Wells was a meliorist, which is to say that he believed that by working together it was possible, little by little, to make the world a better place (say, by medical research leading to vaccines or improvements in agriculture; things that improved quality of life). It was slow and hard but real progress was possible.
Writing in the last months of World War II, at a time when he was nearing eighty, suffering from cancer, and living in bomb-torn London, he decided he'd been wrong. In particular he laid a good portion of the blame on 'the necessity common minds are under to believe they have natural inferiors, of whom they are entitled to take advantage' (.11).
His response to this was twofold: one lighthearted whimsical little work and one a pessimistic prediction; the juxtaposition of their dating from about the same time makes them interesting.
THE HAPPY TURNING
In the first of these two little books he celebrates escapism through dreams: 'this delightful land of my lifelong suppressions, in which my desires and unsatisfied fancies, hopes, memories and imagination have accumulated inexhaustible treasure' (.22). Wells embraces not what Tolkien wd call the eucatastrophe of a Happy Ending but what he dubs the Happy Turning of a compensatory dream.
Wide ranged and rambling as this brief little book is, the best parts were Wells' depiction of old age as a time of falling into habits* and the two chapters in which Wells dreams of conversations with Jesus --part five: 'Jesus of Nazareth discusses his Failure' and part seven: 'Miracles, Devils and the Gadarene Swine' (particularly his take on the miracle of the loaves and fishes). The tone of these exchanges reminds me more of Blake (THE MARRIAGE OF HEAVEN & HELL) than Lewis (THE GREAT DIVORCE, written at about this time).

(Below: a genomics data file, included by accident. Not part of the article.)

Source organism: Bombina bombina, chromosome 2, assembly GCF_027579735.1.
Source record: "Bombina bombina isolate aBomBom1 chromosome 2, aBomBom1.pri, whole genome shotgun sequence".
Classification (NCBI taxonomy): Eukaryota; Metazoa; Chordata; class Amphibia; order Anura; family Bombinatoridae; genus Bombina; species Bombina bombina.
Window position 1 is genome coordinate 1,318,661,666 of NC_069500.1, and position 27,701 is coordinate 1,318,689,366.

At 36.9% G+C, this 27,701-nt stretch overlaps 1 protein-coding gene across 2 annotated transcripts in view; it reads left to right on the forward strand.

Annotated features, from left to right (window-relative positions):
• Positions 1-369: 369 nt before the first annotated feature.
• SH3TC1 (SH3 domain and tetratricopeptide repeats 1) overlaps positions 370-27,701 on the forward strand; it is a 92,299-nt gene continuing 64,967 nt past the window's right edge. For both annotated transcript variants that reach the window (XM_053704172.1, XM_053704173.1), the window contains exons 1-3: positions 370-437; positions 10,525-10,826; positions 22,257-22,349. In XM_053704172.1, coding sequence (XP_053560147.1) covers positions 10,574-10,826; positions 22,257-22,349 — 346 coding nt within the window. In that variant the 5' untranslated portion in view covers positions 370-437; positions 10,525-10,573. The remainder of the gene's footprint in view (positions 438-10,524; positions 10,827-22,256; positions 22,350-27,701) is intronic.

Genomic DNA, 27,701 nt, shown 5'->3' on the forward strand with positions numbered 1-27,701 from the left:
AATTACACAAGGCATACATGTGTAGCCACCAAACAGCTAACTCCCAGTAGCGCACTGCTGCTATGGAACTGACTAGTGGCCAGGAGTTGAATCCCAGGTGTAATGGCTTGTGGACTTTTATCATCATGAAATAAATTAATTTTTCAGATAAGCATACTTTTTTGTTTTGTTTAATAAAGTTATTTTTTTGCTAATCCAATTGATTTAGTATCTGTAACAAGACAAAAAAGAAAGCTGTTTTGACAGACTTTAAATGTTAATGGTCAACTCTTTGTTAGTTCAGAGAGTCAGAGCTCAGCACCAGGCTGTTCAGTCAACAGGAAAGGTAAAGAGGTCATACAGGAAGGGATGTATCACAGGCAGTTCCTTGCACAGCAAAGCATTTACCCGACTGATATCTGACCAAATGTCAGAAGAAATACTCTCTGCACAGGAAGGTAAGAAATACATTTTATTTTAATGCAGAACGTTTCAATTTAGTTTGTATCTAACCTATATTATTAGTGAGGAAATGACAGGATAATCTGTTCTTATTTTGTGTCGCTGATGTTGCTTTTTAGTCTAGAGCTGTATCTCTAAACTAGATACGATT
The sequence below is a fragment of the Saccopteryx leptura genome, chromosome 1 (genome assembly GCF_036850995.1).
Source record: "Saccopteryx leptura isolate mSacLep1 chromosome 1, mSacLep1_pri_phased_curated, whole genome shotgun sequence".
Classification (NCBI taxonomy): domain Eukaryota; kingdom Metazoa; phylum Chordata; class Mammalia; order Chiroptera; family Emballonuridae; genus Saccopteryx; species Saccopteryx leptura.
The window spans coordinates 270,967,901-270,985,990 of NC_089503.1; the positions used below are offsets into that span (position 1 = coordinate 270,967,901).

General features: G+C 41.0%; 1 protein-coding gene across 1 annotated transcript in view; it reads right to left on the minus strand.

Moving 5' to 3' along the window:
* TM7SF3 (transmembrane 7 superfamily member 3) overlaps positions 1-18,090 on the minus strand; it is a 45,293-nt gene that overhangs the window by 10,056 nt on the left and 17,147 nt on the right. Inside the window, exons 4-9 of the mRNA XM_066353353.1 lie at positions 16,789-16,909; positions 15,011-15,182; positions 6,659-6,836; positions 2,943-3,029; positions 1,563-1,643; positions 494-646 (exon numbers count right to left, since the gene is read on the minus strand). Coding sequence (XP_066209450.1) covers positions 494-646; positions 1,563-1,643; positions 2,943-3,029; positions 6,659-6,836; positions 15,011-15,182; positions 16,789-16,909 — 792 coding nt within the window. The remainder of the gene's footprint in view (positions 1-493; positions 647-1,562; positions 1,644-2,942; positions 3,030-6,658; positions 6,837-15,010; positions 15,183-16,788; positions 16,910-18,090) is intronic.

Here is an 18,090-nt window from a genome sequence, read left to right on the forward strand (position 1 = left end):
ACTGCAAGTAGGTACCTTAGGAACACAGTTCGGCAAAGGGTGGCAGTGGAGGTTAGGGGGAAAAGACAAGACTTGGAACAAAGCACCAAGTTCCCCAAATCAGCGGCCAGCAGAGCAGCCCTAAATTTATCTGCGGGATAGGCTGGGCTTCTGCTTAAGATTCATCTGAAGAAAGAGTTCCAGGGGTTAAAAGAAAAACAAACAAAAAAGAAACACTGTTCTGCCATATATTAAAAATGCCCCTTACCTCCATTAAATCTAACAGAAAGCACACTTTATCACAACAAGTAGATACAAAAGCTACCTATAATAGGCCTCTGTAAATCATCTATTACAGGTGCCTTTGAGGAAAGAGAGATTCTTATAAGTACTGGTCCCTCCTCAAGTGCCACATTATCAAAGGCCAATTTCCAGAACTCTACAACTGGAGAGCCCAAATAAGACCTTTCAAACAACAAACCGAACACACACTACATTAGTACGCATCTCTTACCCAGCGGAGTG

The strangest part, by far, is his chapter devoted to cursing sycamore trees. That the book is rambling, not to say weird, is one of the things that marks it as one of those books a writer writes purely for personal satisfaction.
MIND AT THE END OF ITS TETHER
Much more focused, and rather less interesting, is its companion piece, in which Wells announces that humanity, having had its chance, is now headed to extinction. A new species will replace us, which may be descended from homo sapiens or might be wholly unrelated. There's nothing we can do, Wells believes, to avoid this fate. He counsels what at first looks like a form of existentialism but is more probably stoicism: that we each meet the end with what dignity we can muster.
The two approaches, which the book's editor finds diametrically opposed, are in fact easy to reconcile if we take them in reverse order and assume that the withdrawal into dreams is one example of an individual's facing extinction (of individual and species) on his own terms.
So there it is: a great reformer turns in the end, at the end of his tether, to the cold comfort of stoicism and the warm comfort of dreams, and between them still has the wherewithall to engage in a little whimsey. It's as if Tolkien and Lovecraft collaborated on a project: the result wd no doubt be interesting but unsatisfactory.
--current reading: Wells, THE MIND AT THE END OF ITS TETHER (#II.3549; a rereading; just finished)
*part 1: 'How I came to the Happy Turning' (.21-22). Wells' description of of his life sinking down into a repertoire of a routine of several favorite outings may strike a cord with those experiencing encroaching age or persistent ill health (I particularly liked the bit about baiting one walk with a visit to a bookstore). All in all, I thought it was the best thing in this little book, the one sign that the author of 'The Truth about Pyecroft' and similar stories had not altogether lost his touch:
In my daytime efforts to keep myself fit and active,
I oblige myself to walk a mile or so on all days that
are not impossibly harsh. I walk to the right to the Zoo,
or I walk across to Queen Mary's Rose Garden
or down by several routes to my Savile Club, or
I bait my walk with Smith's bookshop at Baker Street.
I have to sit down a bit every now and then, and that
limits my range. I've played these ambulatory variations
now for two years and a half, for I am too busy to go
out of town, out of reach of my books . . .
I dream I am at my front door starting out for the
accustomed round. I go out and suddenly realise
there is a possible turning I have overlooked!
And in a trice I am walking more briskly than
I have ever walked before, up hill and down dale,
in scenes of happiness such as I have
never hoped to see again . . .